Common Areas of Concern
Young Adults with Hair Loss
Hair restoration is an excellent option for patients of any age, however when a patient begins losing their hair at a young age, it is critical to plan for a long-term natural result for hair restoration, rather than simply addressing current hair loss. There is a natural elevation of the male hairline that occurs and our goal is to create a natural hairline that frames the face and preserves your youthful appearance.
If hair loss begins earlier in life, there is a greater chance that the hair loss may be more extensive if it isn’t properly managed, both medically and with hair restoration procedures. We all have a limited supply of hair, and with our current technology we can stimulate more growth in the transplanted hairs but are not able to increase the absolute number of hairs that are available to transplant. We have a finite number of follicles that we redistribute to areas of hair loss to restore areas with sparse hair. Therefore, it is critical to use careful planning when considering the number of donor hairs to use in the initial hair restoration and plan for a possible secondary procedure in the event that medical management doesn’t fully prevent the loss of some of the hair that is behind those that were transplanted. As we all know, transplanted hair is not susceptible to the effects of DHT.
Therefore, hair transplantation goals for young adults with hair loss may vary from those who experience hair loss later in life. Rest assured that during your consultation, the goal will be to give you the best hair restoration that is possible. It is important for the patient to understand that they may need to retain some hair in the donor area for possible additional hair restoration procedures. Therefore, a complete restoration of a full head of hair may not be in your best interest. The treatment of the front of the hairline and the top of the scalp may provide the outcome that you seek while leaving some hair “in the bank” in the event that we need to address further hair loss a number of years down the road.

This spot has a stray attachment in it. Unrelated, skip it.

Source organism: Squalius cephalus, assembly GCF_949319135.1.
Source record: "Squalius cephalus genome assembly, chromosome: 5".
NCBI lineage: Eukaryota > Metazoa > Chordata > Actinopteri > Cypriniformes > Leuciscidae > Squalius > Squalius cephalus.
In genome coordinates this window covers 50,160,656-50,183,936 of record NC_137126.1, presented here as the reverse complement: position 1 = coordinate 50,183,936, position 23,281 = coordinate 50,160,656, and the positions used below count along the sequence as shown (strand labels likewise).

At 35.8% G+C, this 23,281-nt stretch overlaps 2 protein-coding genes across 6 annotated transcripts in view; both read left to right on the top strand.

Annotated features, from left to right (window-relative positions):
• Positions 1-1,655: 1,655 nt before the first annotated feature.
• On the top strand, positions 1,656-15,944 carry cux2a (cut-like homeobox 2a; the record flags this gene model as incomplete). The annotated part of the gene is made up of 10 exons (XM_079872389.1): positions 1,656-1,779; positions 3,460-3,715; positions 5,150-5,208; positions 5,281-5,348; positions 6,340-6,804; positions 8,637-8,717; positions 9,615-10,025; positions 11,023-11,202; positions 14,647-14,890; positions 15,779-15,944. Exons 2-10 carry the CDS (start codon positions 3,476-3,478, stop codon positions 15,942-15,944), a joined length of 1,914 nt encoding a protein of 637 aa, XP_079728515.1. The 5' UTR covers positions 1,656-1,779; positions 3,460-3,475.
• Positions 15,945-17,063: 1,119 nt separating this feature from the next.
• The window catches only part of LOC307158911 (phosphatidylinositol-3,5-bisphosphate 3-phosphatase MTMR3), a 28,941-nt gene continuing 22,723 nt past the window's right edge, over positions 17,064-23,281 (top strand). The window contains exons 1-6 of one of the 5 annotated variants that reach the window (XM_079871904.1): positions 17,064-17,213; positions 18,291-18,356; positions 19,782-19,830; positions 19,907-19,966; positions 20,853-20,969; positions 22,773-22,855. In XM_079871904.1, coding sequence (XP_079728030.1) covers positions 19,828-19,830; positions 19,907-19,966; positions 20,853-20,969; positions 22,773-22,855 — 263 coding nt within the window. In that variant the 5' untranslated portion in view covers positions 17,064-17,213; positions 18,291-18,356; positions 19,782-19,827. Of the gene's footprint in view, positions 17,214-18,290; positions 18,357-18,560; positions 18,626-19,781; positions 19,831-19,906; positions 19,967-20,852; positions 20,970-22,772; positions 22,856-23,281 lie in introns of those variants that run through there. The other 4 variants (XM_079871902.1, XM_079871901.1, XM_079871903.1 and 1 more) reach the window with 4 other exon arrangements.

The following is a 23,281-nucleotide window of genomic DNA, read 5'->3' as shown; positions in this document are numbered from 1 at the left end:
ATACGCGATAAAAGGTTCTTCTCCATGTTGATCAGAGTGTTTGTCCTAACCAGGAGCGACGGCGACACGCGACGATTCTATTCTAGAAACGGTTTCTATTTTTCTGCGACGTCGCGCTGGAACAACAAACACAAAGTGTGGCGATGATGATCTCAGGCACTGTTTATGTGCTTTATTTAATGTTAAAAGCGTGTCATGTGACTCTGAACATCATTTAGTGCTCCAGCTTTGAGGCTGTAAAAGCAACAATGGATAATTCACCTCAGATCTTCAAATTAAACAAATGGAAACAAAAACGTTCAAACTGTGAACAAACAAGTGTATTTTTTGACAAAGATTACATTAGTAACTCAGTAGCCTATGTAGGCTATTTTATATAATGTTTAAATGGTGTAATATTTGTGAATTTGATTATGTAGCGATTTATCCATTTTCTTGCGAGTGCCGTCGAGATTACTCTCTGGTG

If a patient consents to conservative measures to address initial hair loss they will likely find they are in an excellent position to treat future hair loss as well.
Noticeable Bald Spots
Many individuals experience hair loss at the back of the head around the crown, rather than around the hairline. For patients with multiple areas of concern, the priority will be the front hairline and the top of the scalp as this hair can often be styled to disguise thinning areas at the back of the head. For patients whose hair loss pattern has been established, a hair restoration procedure can be performed where there is balding in the crown.
Most men who don’t experience balding will still experience some amount of change to their hairline as they grow older. The natural transition to a more mature hairline is generally evident until a patient reaches their early 30’s. Hair restoration techniques that address a receding hairline will aim to create the appearance of a natural, mature hairline that would be appropriate for the age of the patient. The goal of the procedure is to make the hairline look as natural as possible, rather than as full as possible. The restoration of the anterior hairline is done when the hairline has receded past the point of a natural mature hairline.